Article
Full-text available
CpG islands (CGIs) are associated with most mammalian gene promoters. A subset of CGIs act as polycomb response elements (PREs) and are recognized by the polycomb silencing systems to regulate expression of genes involved in early development. How CGIs function mechanistically as nucleation sites for polycomb repressive complexes remains unknown. H...
Article
Full-text available
Across vertebrate genomes methylation of cytosine residues within the context of CpG dinucleotides is a pervasive epigenetic mark that can impact gene expression and has been implicated in various developmental and disease-associated processes. Several biochemical approaches exist to profile DNA methylation, but recently an alternative approach bas...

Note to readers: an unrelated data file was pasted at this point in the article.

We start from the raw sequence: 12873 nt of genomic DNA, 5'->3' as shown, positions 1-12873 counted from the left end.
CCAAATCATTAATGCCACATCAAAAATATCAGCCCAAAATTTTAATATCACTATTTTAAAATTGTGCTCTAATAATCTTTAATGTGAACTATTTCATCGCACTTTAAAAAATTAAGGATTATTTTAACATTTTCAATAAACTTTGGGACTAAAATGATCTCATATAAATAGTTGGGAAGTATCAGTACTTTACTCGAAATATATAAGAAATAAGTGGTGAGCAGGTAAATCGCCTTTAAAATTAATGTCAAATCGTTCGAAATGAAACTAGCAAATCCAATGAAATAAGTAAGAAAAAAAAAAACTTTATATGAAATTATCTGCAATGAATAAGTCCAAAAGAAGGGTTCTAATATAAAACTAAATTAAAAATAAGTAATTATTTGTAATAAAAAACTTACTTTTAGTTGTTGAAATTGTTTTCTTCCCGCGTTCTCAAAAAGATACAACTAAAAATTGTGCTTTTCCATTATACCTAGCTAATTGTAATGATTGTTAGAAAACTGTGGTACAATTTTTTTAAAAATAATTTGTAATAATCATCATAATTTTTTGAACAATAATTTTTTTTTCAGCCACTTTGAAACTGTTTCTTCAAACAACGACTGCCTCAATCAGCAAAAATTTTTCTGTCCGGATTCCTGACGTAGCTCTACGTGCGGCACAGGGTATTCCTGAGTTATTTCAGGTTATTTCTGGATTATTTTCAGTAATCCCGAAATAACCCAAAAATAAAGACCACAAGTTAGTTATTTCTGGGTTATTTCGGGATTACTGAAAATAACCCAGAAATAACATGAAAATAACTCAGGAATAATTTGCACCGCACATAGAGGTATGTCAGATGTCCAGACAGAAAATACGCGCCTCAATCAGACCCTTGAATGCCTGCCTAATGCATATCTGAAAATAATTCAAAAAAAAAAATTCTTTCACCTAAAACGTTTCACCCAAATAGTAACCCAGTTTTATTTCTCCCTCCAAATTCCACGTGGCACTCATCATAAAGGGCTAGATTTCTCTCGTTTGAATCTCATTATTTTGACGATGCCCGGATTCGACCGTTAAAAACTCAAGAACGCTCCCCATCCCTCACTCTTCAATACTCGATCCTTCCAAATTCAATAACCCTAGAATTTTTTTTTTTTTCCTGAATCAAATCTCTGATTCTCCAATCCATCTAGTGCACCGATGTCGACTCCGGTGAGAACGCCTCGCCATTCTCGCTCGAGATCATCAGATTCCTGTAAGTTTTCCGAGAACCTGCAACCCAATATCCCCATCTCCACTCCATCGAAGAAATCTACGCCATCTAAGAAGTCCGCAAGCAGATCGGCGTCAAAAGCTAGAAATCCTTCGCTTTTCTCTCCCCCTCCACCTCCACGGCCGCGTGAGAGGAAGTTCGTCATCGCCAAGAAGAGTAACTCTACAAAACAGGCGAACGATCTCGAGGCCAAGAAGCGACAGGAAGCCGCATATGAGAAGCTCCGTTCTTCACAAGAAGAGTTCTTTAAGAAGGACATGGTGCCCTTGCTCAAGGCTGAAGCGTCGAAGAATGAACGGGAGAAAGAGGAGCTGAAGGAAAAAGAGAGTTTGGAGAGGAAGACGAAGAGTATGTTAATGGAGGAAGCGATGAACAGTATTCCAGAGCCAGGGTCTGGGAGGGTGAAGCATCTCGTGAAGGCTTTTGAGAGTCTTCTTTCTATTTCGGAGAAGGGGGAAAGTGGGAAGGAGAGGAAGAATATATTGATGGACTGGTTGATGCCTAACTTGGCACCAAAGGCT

Article
Full-text available
Melanoma is a tumour of transformed melanocytes, which are originally derived from the embryonic neural crest. It is unknown to what extent the programs that regulate neural crest development interact with mutations in the BRAF oncogene, which is the most commonly mutated gene in human melanoma. We have used zebrafish embryos to identify the initia...